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Old 03-18-2012, 05:22 PM
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Quote:
Originally Posted by amd6547 View Post
All that interests me is the ability of my '50's Model 10 to handle commonly available +P ammo for fun practice and serious SD.
Likewise my Model 15-3.
I suppose everyone must make their own decision. I am not trying to magnumize my K-frames...I have a Model 19 for that (of course, there are those here who don't feel the 19 will handle magnums either).
I will never buy enough +P to damage my Smiths. What I have fired did not seem that hot to me.
Agreed. And history has proved that your 1950s revolver and mine can handle most factory available +P ammo.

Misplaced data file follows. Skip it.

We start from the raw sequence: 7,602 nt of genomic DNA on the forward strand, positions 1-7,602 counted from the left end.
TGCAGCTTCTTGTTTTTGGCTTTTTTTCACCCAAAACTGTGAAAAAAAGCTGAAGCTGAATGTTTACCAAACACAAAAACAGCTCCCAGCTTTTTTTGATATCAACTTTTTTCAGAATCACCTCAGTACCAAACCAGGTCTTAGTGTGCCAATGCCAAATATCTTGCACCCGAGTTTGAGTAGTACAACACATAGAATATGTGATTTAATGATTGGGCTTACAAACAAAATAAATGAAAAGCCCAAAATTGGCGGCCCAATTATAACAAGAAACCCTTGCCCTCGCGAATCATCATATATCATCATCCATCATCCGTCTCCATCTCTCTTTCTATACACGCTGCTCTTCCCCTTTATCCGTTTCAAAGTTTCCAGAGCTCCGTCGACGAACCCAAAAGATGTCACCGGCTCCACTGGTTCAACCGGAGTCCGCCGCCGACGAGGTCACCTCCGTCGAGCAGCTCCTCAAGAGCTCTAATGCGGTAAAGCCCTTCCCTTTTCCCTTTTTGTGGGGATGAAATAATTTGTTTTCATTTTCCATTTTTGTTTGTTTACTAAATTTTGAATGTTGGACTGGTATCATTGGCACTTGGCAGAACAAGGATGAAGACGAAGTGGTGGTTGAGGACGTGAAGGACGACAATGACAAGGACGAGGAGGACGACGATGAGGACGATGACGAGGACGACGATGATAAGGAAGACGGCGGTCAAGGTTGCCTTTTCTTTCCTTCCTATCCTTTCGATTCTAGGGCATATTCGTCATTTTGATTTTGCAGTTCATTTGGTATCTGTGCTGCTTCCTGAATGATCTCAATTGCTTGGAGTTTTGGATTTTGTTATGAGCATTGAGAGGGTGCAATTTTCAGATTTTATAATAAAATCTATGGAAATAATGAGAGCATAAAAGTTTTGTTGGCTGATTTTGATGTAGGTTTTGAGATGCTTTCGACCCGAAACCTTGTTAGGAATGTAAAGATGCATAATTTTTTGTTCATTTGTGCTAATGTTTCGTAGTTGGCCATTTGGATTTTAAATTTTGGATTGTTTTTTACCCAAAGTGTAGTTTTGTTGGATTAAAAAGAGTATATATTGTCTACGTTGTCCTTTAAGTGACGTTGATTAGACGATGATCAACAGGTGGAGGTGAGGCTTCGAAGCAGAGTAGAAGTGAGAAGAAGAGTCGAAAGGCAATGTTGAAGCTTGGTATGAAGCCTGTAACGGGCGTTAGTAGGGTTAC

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Old 03-18-2012, 05:35 PM
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Maybe not to you, but it certainly matters to the revolver we are talking about here.




ltlbear has a very important point, and the one thing that seems to have vectored off from the OPs question is the issue of pressures. Differing velocities don't really mean that much except in the context of how they are affected by pressure. Muzzle velocities are not going to crack frames, pressures in the chambers are. The earlier example of the air force revolvers and their overpressure ammunition; they were "wearing" out frames, or breaking them. There needs to be a lot more information about that for it to have meaning, such as what "wearing" out meant, where breakages occurred and the model of revolver used since the AF experimented with issueing alloy framed airweights and such.